From Miss to Mr to Dr: Transgender UCT graduand reflects on his dysphoria experiences

 Velile Vilane (PHOTO: Supplied)
Velile Vilane (PHOTO: Supplied)

When Velile Vilane began his decade-long experience as an undergraduate at UCT, he registered as Miss Velile Vilane. When he stepped into the Sarah Baartman Hall at his graduation ceremony he did so as Mr Vilane. And he left the university as Dr Vilane.

It was at the peak of this research that his dysphoria, the distress some transgender people experience because of the difference between their designated gender and the gender they know they are, became inescapable. He realised that despite his plans to transition after his PhD, his thesis was "not coming out before the other".

The PhD graduand came into being in the second year of his doctoral journey, his thesis sees the design of an alternative manufacturing route for aircraft that is cheaper but maintains the required specifications.

Vilane grew up on a farm in Eswatini (formerly Swaziland), the second youngest of four children. From a very young age, he had a greater affinity for the stereotypical male roles and found himself constantly at odds with what was expected of him and what he was told should come naturally to him, such as wearing dresses.

Can't obtain new ID

The Eswatini government does not recognise transgender individuals. As such, Vilane is struggling to obtain a new identity document reflecting his coming into being as a man.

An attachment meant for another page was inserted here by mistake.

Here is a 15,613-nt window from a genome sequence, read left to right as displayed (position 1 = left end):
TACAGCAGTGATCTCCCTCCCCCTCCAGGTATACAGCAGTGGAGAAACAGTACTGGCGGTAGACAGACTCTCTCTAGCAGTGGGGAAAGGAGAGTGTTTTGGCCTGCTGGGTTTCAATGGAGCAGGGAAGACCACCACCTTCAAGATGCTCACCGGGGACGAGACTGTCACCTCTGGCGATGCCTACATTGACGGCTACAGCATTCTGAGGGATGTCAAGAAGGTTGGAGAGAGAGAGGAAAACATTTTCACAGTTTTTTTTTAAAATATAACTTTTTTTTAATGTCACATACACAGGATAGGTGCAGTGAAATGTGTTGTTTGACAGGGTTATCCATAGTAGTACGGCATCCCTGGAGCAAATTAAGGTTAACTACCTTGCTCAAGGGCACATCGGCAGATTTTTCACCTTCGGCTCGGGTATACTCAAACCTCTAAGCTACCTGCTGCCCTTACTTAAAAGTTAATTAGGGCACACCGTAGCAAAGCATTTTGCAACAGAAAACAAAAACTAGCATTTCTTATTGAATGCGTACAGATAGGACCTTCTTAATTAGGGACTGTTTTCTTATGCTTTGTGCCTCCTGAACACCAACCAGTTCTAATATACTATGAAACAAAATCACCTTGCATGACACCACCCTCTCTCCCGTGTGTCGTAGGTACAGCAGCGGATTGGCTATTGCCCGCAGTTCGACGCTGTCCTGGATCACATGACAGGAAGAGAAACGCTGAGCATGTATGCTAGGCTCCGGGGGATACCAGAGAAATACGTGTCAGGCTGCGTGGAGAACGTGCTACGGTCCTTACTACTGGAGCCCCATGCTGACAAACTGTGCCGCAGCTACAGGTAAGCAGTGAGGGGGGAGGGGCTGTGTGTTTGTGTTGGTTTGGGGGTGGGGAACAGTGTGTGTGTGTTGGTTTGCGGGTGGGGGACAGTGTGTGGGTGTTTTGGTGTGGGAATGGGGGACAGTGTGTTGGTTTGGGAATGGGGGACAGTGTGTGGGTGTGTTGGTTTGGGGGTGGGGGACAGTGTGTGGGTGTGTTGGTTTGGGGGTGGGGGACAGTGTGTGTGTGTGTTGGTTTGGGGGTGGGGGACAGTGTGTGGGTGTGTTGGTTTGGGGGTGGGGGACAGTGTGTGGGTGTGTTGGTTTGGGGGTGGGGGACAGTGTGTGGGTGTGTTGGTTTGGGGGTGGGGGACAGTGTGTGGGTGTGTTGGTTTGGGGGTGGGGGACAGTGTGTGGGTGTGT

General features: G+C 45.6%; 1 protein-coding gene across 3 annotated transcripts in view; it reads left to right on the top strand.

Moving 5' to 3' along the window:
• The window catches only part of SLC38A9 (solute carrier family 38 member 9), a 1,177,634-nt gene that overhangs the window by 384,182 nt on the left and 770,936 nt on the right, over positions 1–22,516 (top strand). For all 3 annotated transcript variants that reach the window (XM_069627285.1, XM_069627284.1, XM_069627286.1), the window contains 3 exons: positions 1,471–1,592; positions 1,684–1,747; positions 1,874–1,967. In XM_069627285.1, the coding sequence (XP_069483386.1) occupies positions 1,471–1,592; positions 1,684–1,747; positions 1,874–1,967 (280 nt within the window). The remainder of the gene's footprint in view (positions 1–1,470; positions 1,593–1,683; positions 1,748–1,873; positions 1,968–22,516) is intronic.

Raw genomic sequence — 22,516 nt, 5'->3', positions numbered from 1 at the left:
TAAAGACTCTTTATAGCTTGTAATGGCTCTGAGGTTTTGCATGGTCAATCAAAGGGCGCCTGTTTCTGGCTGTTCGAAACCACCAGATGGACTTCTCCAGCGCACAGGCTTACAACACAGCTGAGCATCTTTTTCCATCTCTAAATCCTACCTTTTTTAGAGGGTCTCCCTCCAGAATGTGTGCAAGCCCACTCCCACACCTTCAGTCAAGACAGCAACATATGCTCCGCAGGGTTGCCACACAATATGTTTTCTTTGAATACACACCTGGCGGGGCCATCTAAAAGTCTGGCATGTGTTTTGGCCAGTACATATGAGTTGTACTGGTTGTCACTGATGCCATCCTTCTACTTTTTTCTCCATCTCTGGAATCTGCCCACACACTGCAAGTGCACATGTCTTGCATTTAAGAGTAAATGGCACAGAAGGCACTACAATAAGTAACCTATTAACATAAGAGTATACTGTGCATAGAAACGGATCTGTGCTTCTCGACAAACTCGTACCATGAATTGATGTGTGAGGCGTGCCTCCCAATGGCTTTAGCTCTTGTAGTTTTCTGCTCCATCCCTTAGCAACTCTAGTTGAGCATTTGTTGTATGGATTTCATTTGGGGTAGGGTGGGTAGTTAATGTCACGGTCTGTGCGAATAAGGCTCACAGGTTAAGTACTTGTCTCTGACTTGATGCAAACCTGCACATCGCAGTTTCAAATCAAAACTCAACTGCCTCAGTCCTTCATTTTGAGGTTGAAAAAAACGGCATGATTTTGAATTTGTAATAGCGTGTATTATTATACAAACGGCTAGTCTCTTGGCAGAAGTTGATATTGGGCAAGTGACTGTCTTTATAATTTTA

Should the Eswatini government refuse him, Vilane sees court action as the only other option.

It would certainly not be his first fight for justice, nor his first encounter with navigating oppressive systems and structures.

One of the many traumatic experiences Vilane encountered as a trans person at UCT was when and where to use the toilets. The greatest challenge came just before he "transitioned". When he'd try to use female bathrooms, female students would often scream. The male toilets were off limits because of the risk of violence, while accessing the disabled toilets often required making a trip from the Menzies Building to the ones near the Chancellor Oppenheimer Library.

It eventually necessitated a "schedule". Vilane found a time to use the toilets when they were as empty as possible – which usually meant going during class time.

The graduand and the rest of the trans community and their allies fought for access to toilets at UCT and now gender-neutral bathrooms are becoming available on campus.

Thanks to their persistence, the university has also since amended its policy to enable students to change and choose their gender pronouns.

Can face himself in the mirror

Reflecting on his coming into being, Vilane is now able to smile. He fits perfectly into his clothes, he no longer has to "perform" when he leaves the house and he can finally face himself in the mirror.

He is full of praise for his family's support. While they may not have understood all of it, they supported him throughout. He is also grateful to the Centre for Materials Engineering in which he undertook his PhD while he was coming into being.

In particular, Vilane thanks his "very good" supervisor Professor Robert Knutsen, who managed to secure National Research Foundation funding for him for the duration of his postgraduate studies.

As for his plans, Vilane is already settled in at the Nelson Mandela University's Centre for High Resolution Transmission Electron Microscopy for his postdoctoral fellowship, a continuation of a relationship that was formed during his doctorate.

"The thing is, I have come into being. I know what is happening now; I know how to navigate it," he said.

 - Compiled by Riaan Grobler

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